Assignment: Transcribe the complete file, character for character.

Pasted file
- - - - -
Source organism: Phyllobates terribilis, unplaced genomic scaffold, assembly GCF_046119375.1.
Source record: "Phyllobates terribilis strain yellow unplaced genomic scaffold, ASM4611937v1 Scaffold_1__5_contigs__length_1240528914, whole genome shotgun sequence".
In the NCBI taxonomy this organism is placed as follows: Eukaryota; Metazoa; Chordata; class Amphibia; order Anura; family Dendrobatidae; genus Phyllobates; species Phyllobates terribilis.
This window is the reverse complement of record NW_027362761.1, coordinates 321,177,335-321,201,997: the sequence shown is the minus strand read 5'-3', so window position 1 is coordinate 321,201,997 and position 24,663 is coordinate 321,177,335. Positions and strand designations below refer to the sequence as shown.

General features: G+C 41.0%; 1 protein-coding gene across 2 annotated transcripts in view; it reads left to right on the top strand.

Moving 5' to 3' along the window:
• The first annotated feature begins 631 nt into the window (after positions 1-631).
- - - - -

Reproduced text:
Source organism: Phyllobates terribilis, unplaced genomic scaffold, assembly GCF_046119375.1.
Source record: "Phyllobates terribilis strain yellow unplaced genomic scaffold, ASM4611937v1 Scaffold_1__5_contigs__length_1240528914, whole genome shotgun sequence".
In the NCBI taxonomy this organism is placed as follows: Eukaryota; Metazoa; Chordata; class Amphibia; order Anura; family Dendrobatidae; genus Phyllobates; species Phyllobates terribilis.
This window is the reverse complement of record NW_027362761.1, coordinates 321,177,335-321,201,997: the sequence shown is the minus strand read 5'-3', so window position 1 is coordinate 321,201,997 and position 24,663 is coordinate 321,177,335. Positions and strand designations below refer to the sequence as shown.

General features: G+C 41.0%; 1 protein-coding gene across 2 annotated transcripts in view; it reads left to right on the top strand.

Moving 5' to 3' along the window:
• The first annotated feature begins 631 nt into the window (after positions 1-631).